Saturday, February 7, 2015
How Bellichick Outsmarted Seattle On That Pick Play
Even now, nearly a week after the most infamous play in Super Bowl history, many are scratching their heads regarding Pete Carroll's decision making in using that pick play to try to get a TD - instead of rushing Marshawn Lynch from the 1/2 yard 'line'. (Yes, that's all it was. One half yard, not 'one yard', not 'two yards'). As we all know, Carroll opted for that play rather than a run and it ended with Malcolm Butler intercepting it for the Patsies. (See image)
Carroll, in an interview with Matt Lauer several days ago, gave a bravura performance in what has to be the most ridiculous rationalization ever for a play - referring to the "process" the team went through in selecting a play. And oh, by the way, the Pats had their goal line unit in. So what? Here's the deal, even if they had the unit on, the odds of a pass succeeding were slim and none, no matter how well Wilson threw the ball.
Here's why: In the Charlie Rose interview two days ago, with Robert Kraft, it was revealed the Pats knew all about that Seahawks' pick play from the tapes and had been working on it since before they left NE. Kraft even joked that Brady rubbed it into Butler's face after he missed several chances to disrupt it. Finally, after solid advice from Bellichick - to launch his move before the receiver's turn - Butler nailed it. He was ready and waiting- like a snake for a mongoose in a field- when Carroll fell into the trap of using it at the end of the Super Bowl.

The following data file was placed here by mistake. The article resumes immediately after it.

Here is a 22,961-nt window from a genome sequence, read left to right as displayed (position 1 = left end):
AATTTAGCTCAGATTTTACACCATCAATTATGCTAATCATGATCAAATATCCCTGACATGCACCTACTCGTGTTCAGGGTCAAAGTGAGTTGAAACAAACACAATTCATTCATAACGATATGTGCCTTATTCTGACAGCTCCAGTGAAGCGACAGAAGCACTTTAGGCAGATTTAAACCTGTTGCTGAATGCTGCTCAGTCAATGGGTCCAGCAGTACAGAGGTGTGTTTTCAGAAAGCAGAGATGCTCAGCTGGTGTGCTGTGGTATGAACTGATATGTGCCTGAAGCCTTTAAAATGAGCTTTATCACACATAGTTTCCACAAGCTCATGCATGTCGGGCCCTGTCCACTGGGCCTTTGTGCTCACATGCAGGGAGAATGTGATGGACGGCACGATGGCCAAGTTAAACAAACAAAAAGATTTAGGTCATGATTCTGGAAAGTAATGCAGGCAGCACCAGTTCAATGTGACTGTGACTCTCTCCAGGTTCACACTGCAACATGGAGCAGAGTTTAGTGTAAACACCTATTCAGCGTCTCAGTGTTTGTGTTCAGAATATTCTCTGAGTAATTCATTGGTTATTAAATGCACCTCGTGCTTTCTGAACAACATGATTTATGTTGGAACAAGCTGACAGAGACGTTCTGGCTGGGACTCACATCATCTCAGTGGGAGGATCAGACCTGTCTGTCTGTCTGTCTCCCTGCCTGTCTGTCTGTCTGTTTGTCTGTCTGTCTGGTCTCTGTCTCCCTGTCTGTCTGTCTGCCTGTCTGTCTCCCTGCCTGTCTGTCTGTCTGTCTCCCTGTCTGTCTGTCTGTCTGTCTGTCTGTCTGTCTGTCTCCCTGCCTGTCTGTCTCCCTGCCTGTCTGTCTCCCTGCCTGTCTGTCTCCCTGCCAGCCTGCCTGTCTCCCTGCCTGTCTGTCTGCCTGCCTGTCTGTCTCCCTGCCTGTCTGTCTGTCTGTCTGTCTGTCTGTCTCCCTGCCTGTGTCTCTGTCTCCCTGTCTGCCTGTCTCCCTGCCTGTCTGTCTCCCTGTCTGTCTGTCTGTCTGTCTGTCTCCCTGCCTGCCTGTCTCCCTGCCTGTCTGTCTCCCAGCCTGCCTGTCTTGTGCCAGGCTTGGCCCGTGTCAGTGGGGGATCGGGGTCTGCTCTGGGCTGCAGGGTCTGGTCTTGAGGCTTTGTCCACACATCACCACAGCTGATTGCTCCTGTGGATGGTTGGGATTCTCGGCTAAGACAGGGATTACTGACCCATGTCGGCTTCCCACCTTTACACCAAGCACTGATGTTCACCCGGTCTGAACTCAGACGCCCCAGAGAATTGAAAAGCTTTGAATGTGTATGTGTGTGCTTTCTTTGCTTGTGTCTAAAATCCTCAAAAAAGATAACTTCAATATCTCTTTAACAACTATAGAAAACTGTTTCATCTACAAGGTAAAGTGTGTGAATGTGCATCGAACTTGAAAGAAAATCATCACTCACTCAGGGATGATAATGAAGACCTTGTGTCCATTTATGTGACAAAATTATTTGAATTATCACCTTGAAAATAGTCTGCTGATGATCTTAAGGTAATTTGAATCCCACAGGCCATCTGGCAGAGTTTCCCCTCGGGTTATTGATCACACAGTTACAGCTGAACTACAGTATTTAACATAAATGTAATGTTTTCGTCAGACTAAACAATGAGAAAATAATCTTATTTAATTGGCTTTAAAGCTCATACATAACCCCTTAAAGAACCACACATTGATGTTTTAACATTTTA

How did Bellichick know it would be used? While being dunned all week by blowhards on 'Inside the NFL' and the NFL channel for letting time run off the clock (nearly 30 secs) there was actually a method to Bellichick's madness. That is, he opted to not take a time out in order to see Carroll's response. Remember, the Seahawks wanted to score but not leave too much clock time for Brady to get his offense moving.
Yes, Bellichick gambled - since if the pick was a success there'd have been virtually no time left to score. But again, the NE drills to defend the pick had been so successful there were no worries. Butler was zoned in and knew exactly what he had to do.
Bellichick and the Pats knew exactly what was coming when Carroll refused to stop the clock but let it run down to 0:26. Thus, Bellichick knew with so little time left Carroll and his O-brain trust would not be able to afford losing many seconds if Lynch failed to score. Two failed run efforts might easily have sucked up all 26 seconds and even one failed effort might have knocked off more time than Seattle was willing to risk. Hence, the option to throw the ball on 2nd and goal instead of run - but leaving the run option if the pass failed.
But Carroll outsmarted himself. He planned for the pick play -but so did NE. At the very least, if he was going to use a pass play he ought to have devised another option - maybe the would-be MVP Chris Mathews jumping for it in the flat - overpowering and out -jumping any NE DBs.
Carroll says he wants to use this failure to move forward, but for most Seattle fans they will never forget the golden chance they had and how Petie boy let it slip away. They also realize they may never get the chance again, given how difficult it is to get to the 'show'.